Publications in peer reviewed journals

1 Publication found
  • Bacterial diversity in arboreal ant nesting spaces is linked to colony developmental stage

    Nepel M, Mayer VE, Barrajon-Santos V, Woebken D
    2023 - Commun Biol, 6: 1217


    The omnipresence of ants is commonly attributed to their eusocial organization and division of labor, however, bacteria in their nests may facilitate their success. Like many other arboreal ants living in plant-provided cavities, Azteca ants form dark-colored “patches” in their nesting space inside Cecropia host plants. These patches are inhabited by bacteria, fungi and nematodes and appear to be essential for ant colony development. Yet, detailed knowledge of the microbial community composition and its consistency throughout the life cycle of ant colonies was lacking. Amplicon sequencing of the microbial 16S rRNA genes in patches from established ant colonies reveals a highly diverse, ant species-specific bacterial community and little variation within an individual ant colony, with Burkholderiales, Rhizobiales and Chitinophagales being most abundant. In contrast, bacterial communities of early ant colony stages show low alpha diversity and no ant species-specific community composition. We suggest a substrate-caused bottleneck after vertical transmission of the bacterial patch community from mother to daughter colonies. The subsequent ecological succession is driven by environmental parameters and influenced by ant behavior. Our study provides key information for future investigations determining the functions of these bacteria, which is essential to understand the ubiquity of such patches among arboreal ants.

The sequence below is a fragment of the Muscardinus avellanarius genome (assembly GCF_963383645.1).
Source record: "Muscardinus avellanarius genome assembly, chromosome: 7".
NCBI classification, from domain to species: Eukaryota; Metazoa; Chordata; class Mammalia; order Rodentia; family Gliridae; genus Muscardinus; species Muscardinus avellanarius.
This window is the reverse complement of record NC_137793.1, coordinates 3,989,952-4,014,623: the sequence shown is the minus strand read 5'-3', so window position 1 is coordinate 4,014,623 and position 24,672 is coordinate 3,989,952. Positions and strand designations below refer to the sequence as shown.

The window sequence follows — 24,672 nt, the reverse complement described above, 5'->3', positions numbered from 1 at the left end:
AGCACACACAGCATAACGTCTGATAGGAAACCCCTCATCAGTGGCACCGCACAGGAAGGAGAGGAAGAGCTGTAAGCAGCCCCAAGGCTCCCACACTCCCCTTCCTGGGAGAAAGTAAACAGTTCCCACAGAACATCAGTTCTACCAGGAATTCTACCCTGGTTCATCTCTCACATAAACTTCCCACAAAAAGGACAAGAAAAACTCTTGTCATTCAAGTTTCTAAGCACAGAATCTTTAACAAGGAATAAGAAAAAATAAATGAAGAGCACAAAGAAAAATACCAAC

Book chapters and other publications

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